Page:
Pure psychic automatism

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<<< back to Art and the Brain

Looking Inside

  • mri
  • mri
  • magnets
  • the head

How Do we See?

  • da vinci

Yang Dan 1999

  • BCI cortical bed
  • Researchers targeted 177 brain cells in the thalamus lateral geniculate nucleus area, which decodes signals from the retina.
  • cat

Nishimoto et. al 2011

  • This model was then used to look up the 100 one-second video segments, in a database of 18 million seconds of random YouTube videos, whose visual patterns most closely matched the brain activity recorded when subjects watched a new video.

Nishimoto.etal.2011.Reconstruction.5panels.png

  • Reconstructing visual experiences from brain activity evoked by natural movies. Shinji Nishimoto, An T. Vu, Thomas Naselaris, Yuval Benjamini, Bin Yu & Jack L. Gallant. Current Biology, published online September 22, 2011.
    • "Record brain activity while the subject watches several hours of movie trailers"
    • http://www.youtube.com/watch?v=nsjDnYxJ0bo
    • http://www.youtube.com/watch?v=KMA23JJ1M1o
    • The computational encoding models in our study provide a functional account of brain activity evoked by natural movies. It is currently unknown whether processes like dreaming and imagination are realized in the brain in a way that is functionally similar to perception.
    • Predictive models are the gold standard of computational neuroscience and are critical for the long-term advancement of brain science and medicine. To build a computational model of some part of the visual system, we treat it as a "black box" that takes visual stimuli as input and generates brain activity as output. A model of the black box can be estimated using statistical tools drawn from classical and Bayesian statistics, and from machine learning.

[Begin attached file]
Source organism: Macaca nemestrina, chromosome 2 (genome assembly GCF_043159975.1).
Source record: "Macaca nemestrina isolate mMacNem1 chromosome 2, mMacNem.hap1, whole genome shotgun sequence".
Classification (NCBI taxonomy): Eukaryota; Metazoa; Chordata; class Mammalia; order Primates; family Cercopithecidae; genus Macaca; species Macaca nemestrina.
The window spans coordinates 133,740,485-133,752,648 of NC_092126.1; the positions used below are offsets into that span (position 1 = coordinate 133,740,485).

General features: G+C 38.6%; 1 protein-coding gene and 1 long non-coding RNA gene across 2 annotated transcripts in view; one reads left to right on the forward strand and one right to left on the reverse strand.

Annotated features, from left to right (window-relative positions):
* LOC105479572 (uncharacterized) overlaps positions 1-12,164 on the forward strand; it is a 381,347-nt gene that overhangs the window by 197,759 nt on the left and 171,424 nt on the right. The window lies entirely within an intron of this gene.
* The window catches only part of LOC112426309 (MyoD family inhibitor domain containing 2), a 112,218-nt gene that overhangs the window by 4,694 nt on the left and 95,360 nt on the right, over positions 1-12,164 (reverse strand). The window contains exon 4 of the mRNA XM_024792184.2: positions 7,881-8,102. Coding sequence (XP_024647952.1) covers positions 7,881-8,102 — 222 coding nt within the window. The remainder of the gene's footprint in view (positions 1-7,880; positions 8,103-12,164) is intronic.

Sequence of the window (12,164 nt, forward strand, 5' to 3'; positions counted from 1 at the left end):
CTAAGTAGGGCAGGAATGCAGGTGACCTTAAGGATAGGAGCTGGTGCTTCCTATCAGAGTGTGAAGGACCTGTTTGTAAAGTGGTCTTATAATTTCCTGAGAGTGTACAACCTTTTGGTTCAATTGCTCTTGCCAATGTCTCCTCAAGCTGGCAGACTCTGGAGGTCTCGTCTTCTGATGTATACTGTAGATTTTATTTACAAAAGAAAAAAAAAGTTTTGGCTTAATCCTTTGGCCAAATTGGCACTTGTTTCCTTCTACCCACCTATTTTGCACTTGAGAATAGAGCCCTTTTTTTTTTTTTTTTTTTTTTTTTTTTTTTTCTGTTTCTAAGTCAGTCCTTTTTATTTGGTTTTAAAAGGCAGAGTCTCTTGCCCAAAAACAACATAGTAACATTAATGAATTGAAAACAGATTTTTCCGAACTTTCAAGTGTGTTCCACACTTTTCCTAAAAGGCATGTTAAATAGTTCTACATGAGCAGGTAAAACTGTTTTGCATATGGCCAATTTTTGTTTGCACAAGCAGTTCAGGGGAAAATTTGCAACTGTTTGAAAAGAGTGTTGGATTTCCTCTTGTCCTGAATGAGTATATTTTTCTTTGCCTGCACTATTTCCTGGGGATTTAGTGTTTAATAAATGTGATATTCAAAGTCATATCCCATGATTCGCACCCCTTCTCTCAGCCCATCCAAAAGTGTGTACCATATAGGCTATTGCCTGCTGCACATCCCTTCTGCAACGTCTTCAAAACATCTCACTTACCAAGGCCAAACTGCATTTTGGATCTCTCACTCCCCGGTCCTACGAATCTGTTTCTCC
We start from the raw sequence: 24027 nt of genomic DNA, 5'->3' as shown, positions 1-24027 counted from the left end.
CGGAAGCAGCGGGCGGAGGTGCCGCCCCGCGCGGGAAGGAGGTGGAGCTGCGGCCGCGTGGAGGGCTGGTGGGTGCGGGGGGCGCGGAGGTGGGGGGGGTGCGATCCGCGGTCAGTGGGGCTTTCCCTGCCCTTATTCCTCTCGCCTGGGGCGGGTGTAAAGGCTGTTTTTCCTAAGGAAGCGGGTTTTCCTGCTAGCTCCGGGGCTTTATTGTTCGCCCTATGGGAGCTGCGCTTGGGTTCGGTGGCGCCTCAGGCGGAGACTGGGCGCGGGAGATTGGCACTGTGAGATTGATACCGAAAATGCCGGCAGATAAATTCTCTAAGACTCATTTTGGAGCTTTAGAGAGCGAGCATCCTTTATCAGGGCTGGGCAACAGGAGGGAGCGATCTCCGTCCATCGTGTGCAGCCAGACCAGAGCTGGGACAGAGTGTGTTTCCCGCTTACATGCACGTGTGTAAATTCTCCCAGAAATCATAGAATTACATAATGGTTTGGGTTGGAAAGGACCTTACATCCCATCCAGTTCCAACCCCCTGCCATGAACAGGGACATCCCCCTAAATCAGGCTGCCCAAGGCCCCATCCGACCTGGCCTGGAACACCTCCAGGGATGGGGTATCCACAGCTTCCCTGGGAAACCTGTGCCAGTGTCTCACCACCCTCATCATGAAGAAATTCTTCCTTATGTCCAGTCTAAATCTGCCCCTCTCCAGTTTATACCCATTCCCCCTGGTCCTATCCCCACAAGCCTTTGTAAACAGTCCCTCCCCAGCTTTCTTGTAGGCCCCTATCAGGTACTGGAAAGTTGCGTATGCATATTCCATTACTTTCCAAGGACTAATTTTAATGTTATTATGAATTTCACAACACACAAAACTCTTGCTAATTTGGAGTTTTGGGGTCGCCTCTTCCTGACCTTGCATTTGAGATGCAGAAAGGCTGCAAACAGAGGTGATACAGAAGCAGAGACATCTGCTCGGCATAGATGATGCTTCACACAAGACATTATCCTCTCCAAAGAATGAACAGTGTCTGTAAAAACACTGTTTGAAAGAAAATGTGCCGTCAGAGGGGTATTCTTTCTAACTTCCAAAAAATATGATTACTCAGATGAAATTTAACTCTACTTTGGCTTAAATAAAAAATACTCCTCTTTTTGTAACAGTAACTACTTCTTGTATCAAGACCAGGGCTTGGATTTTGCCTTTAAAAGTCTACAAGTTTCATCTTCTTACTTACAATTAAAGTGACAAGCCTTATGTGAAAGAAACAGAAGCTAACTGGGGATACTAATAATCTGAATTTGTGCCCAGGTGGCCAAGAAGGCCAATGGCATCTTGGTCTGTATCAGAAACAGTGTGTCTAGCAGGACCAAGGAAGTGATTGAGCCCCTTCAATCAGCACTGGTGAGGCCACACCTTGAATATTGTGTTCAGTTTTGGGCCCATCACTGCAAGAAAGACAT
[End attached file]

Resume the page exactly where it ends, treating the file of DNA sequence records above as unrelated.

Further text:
• https://sites.google.com/site/gallantlabucb/publications/nishimoto-et-al-2011
  • reconstruction from cat brain

problems as art project

Breaking Out

  • GIGO (Garbage in Garbage Out)
  • pure psychic automatism

Surrealism

  • Breton
    • SURREALISM, n. Psychic automatism in its pure state, by which one proposes to express-verbally, by means of the written word, or in any other manner-the actual functioning of thought. Dictated by thought, in the absence of any control exercised by reason, exempt from any aesthetic or moral concern.
    • ENCYCLOPEDIA. Philosophy. Surrealism is based on the belief in the superior reality of certain forms of previously neglected associations, in the omnipotence of dream, in the disinterested play of thought. It tends to ruin once and for all all other psychic mechanisms and to substitute itself for them in solving all the principal problems of life.
  • automatism
    • Dictated by thought, in the absence of any control exercised by reason, exempt from any aesthetic or moral concern.
  • automatic writing. Robert Desnos sleeping. (in book Nadja)
  • Automatic drawing. André Masson. Automatic Drawing. (1924)
  • Max Ernst. Une Semaine de Bonte. 1933 (a week of happiness)

Dream Art

Slumber

  • Janine Antoni 1994.
  • Tableaux vivants is another form of creation that Antoni has been described as utilizing. In her installation Slumber (1994) Antoni sleeps in the gallery for 28 days. While she sleeps, an EEG machine records her REM patterns, which she then weaves into a blanket from her night gown under which she sleeps. This particular work is seen as a tableau vivant because of the spectacle aspect of it: